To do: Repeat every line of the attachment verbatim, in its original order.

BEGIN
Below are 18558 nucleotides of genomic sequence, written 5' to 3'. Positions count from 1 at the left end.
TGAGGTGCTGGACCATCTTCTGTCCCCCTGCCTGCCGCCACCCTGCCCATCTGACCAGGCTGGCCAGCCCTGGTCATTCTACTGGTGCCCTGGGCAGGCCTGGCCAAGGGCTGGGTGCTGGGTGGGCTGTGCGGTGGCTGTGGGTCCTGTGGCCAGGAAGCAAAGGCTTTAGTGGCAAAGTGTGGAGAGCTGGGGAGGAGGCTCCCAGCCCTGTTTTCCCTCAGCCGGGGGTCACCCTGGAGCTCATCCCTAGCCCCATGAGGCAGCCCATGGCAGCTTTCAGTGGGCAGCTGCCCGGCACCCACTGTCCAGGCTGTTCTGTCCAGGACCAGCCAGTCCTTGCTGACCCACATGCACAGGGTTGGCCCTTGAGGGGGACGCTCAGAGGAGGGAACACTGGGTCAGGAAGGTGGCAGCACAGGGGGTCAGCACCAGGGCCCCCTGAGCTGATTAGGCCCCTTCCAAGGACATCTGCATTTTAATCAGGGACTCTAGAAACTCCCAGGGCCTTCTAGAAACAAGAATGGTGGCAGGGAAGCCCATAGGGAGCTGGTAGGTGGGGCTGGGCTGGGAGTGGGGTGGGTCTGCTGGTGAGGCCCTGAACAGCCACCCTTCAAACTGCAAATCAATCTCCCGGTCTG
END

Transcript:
Below are 18558 nucleotides of genomic sequence, written 5' to 3'. Positions count from 1 at the left end.
TGAGGTGCTGGACCATCTTCTGTCCCCCTGCCTGCCGCCACCCTGCCCATCTGACCAGGCTGGCCAGCCCTGGTCATTCTACTGGTGCCCTGGGCAGGCCTGGCCAAGGGCTGGGTGCTGGGTGGGCTGTGCGGTGGCTGTGGGTCCTGTGGCCAGGAAGCAAAGGCTTTAGTGGCAAAGTGTGGAGAGCTGGGGAGGAGGCTCCCAGCCCTGTTTTCCCTCAGCCGGGGGTCACCCTGGAGCTCATCCCTAGCCCCATGAGGCAGCCCATGGCAGCTTTCAGTGGGCAGCTGCCCGGCACCCACTGTCCAGGCTGTTCTGTCCAGGACCAGCCAGTCCTTGCTGACCCACATGCACAGGGTTGGCCCTTGAGGGGGACGCTCAGAGGAGGGAACACTGGGTCAGGAAGGTGGCAGCACAGGGGGTCAGCACCAGGGCCCCCTGAGCTGATTAGGCCCCTTCCAAGGACATCTGCATTTTAATCAGGGACTCTAGAAACTCCCAGGGCCTTCTAGAAACAAGAATGGTGGCAGGGAAGCCCATAGGGAGCTGGTAGGTGGGGCTGGGCTGGGAGTGGGGTGGGTCTGCTGGTGAGGCCCTGAACAGCCACCCTTCAAACTGCAAATCAATCTCCCGGTCTG